Anecdotally, all but one participant in our study continued to wear the orthoses after the study’s completion, and six of the 10 participants reported either a decrease or complete resolution of their symptoms after several weeks of orthosis use. These phenomena may be attributed to the proprioceptive change the orthosis provides within the shoe.

The major limitation associated with this study was the use of a sandal instead of a shoe for the data collection. The heel counter and upper of a shoe have the ability to improve the fit of the orthosis, prevent movement of the orthosis with respect to the plantar surface of the foot, and potentially enhance the overall effectiveness of the orthosis.


This experiment examined the effectiveness of a clinically recommended orthosis on the joint kinematics of flexible flat feet during normal self-paced overland walking. Although the orthosis did not have an effect on most of the joint kinematics of the forefoot, medial longitudinal arch, and first ray, it did have a significant and consistent effect on transverse movement at the forefoot.

Bruce Elliott, PT, DPT, COMT, is an assistant professor in the School of Physical Therapy at MCPHS University in Worcester, MA. Juan Garbalosa, PhD, PT, is a clinical professor of physical therapy and the director of the Motion Analysis Laboratory at Quinnipiac University in Hamden, CT.

  1. Christensen K. Foot biomechanics during weightbearing. Dynamic Chiropractic 1999;17(5):1-5.
  1. Cornwall MW, McPoil TG. Relative movement of the navicular bone during normal walking. Foot Ankle Int 1999;20(8):507-512.
  1. Hunt AE, Smith RM. Mechanics and control of the flat versus normal foot during the stance phase of walking. Clin Biomech 2004;19(4):391-397.
  1. Reed L, Bennett PJ. Changes in foot function with the use of Root and Blake orthoses. J Am Podiatr Med Assoc 2001;91(4):184-193.
  1. Reischl SF, Powers CM, Rao S, Perry J. Relationship between foot pronation and rotation of the tibia and femur during walking. Foot Ankle Int 1999;20(8):513-520.
  1. Donatelli R. The Biomechanics of the Foot and Ankle. Philadelphia, PA: F.A. Davis Company; 1990.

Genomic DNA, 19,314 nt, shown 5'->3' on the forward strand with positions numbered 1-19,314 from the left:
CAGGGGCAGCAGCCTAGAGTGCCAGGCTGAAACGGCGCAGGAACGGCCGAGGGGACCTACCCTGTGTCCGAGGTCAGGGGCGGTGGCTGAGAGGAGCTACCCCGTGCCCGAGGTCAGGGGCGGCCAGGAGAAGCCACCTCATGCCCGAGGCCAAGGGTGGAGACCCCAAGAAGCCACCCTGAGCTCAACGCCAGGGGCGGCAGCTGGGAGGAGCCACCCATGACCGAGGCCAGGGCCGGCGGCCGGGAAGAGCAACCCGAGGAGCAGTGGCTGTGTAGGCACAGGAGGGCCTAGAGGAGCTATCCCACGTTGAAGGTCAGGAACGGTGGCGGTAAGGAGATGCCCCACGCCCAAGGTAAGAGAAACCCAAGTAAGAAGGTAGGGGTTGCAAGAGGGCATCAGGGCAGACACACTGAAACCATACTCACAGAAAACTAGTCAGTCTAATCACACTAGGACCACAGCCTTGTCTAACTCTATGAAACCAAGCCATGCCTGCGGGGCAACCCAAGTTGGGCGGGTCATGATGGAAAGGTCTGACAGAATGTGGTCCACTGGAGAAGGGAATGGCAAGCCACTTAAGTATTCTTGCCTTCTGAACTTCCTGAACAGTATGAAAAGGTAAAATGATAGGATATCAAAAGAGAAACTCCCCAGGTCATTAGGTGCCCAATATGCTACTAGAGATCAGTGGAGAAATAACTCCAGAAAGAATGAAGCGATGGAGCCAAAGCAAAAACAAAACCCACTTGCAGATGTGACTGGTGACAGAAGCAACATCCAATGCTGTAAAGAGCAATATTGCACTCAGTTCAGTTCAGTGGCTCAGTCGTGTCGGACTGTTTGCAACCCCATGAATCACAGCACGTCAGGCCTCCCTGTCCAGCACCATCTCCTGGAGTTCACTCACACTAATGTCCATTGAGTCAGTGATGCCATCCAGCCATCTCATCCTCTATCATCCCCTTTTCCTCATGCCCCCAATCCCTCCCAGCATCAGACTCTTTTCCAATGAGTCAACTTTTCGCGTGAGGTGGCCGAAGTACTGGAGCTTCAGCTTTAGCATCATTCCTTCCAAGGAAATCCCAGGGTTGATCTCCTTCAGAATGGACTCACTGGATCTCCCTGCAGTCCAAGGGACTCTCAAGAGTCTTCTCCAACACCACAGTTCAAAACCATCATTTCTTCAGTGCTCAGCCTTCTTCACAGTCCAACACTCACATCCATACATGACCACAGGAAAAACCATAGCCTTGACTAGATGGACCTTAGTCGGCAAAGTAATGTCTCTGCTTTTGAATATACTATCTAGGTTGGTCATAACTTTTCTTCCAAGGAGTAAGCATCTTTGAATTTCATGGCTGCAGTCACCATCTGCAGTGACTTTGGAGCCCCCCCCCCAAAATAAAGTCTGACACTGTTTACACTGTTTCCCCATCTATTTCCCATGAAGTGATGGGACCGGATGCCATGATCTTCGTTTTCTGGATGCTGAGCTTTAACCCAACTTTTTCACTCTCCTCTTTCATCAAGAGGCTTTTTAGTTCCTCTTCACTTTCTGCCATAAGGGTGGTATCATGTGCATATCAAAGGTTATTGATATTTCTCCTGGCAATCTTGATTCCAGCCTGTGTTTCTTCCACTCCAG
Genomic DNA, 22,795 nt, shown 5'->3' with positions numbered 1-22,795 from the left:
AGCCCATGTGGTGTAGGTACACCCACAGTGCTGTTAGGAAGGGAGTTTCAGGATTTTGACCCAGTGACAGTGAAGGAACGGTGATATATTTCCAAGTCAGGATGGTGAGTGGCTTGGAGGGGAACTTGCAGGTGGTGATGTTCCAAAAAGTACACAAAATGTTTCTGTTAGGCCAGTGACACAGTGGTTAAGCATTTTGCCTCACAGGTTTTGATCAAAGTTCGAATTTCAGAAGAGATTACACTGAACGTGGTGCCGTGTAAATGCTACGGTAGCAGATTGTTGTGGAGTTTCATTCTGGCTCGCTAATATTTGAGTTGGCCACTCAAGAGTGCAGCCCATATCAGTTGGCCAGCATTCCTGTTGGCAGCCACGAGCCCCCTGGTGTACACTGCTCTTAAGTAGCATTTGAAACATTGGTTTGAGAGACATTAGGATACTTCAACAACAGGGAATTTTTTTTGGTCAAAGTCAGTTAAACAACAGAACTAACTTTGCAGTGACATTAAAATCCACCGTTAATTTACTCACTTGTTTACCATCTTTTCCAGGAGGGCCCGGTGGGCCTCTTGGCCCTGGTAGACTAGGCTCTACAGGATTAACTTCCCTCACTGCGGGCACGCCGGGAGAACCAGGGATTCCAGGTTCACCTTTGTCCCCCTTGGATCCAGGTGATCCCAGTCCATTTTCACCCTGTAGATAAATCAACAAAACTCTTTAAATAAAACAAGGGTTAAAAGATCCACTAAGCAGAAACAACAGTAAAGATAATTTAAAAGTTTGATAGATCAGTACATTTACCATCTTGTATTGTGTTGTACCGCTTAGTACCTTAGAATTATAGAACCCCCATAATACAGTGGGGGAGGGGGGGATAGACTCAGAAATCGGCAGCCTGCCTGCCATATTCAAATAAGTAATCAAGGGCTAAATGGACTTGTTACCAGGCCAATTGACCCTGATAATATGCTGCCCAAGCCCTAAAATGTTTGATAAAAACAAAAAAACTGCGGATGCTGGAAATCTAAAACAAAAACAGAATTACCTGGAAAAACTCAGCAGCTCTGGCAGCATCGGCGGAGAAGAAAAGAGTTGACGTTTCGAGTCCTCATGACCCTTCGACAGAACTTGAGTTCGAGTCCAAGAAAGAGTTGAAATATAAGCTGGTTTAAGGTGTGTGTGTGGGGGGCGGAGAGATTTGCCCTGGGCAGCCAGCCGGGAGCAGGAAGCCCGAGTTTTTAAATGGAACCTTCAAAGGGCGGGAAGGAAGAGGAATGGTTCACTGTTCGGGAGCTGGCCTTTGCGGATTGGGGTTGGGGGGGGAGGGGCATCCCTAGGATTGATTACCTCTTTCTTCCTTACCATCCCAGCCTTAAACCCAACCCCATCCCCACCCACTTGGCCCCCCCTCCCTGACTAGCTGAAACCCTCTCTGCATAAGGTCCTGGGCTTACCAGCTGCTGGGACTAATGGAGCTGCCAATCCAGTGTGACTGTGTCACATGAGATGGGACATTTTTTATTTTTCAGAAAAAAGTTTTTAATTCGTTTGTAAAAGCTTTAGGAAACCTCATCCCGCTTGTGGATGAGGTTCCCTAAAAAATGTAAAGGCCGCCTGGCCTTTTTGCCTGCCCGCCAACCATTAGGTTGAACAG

1. Eng JJ, Pierrynowski MR. The effect of soft foot orthotics on three-dimensional lower limb kinematics during walking and running. Phys Ther 1994;74(9):836-844.
  1. Kaufman KR, Brodine SK, Shaffer RA, et al. The effect of foot structure and range of motion on musculoskeletal overuse injuries. Am J Sports Med 1999;27(5):585-593.
  1. Ferber R, Davis IM, Williams DS 3rd. Effect of foot orthotics on rearfoot and tibia joint coupling patterns and variability. J Biomech 2005;38(3):477-483.
  1. Heiderscheit B, Hamill J, Tiberio D. A biomechanical perspective: do foot orthoses work? Br J Sports Med 2001;35(1):4-5.
  1. McPoil TG, Cornwall MW. Footwear and foot orthotic effectiveness research: a new approach. J Orthop Sports Phys Ther 1995;21(6):337-344.
  1. Branthwaite HR, Payton CJ, Chockalingam N. The effect of simple insoles on three dimensional foot motion during normal walking. Clin Biomech 2004;19(9):972-977.
  1. Genova JM, Gross MT. Effect of foot orthotics on calcaneal eversion during standing and treadmill walking for subjects with abnormal pronation. J Orthop Sports Phys Ther 2000;30(11):664-675.
  1. Razeghi M, Batt ME. Biomechanical analysis of the effect of orthotic shoe inserts: a review of the literature. Sports Med 2000;29(6):425-438.
  1. Moraros J, Hodge W. Orthotic survey: preliminary results. J Am Podiatr Med Assoc 1993;83(3):139-148.
  1. Donatelli R, Hurlbert C, Conway D. Biomechanical foot orthotics: a retrospective study. J Orthop Sports Phys Ther 1988;10(6):205-212.
  1. Nigg BM. Experimental techniques used in running shoe research. In: Nigg BM, ed. Biomechanics of Running Shoes. Champaign, IL: Human Kinetics; 1986:27-61.
  1. Bleck E, Berzins U. Conservative management of pes valgus with plantarflexed talus. Clin Orthop Relat Res 1977;(122):85-94.
  1. Bordelon R, Lusskin R. Correction of hypermobile flatfoot in children by molded insert. Foot Ankle 1980;1(3):143-150.
  1. Penneau K, Lutter L, Winter R. Pes planus radiographic changes with foot orthoses and shoes. Foot Ankle 1982;2(5):299-303.
  1. Wenger DR, Mauldin D, Speck G, et al. Corrective shoes and inserts as treatment for flexible flat foot in infants and children. J Bone Joint Surg Am 1989;71(6);800-810.
  2. Ball K, Afheldt M. Evolution of foot orthotics—part I: coherent theory or coherent practice? J Manipulative Physiological Ther 2002;25(2):116-124.
  1. Glaser E, Bursch D, Currie S. Theory, practice combine for custom orthotics. Biomech 2006;13(9):33-43.
  1. Nawoczenski DA, Ludewig PM. The effect of forefoot and arch posting orthotic designs on first metatarsophalangeal joint kinematics during gait. J Orthop Sports Phys Ther 2004;34(6):317-327.
  1. Glaser E, Phillips R. Point-counterpoint: high medial arched orthoses: new innovation or older technology? Podiatry Today 2011;24(5).

Leave a Reply

Your email address will not be published.

This site uses Akismet to reduce spam. Learn how your comment data is processed.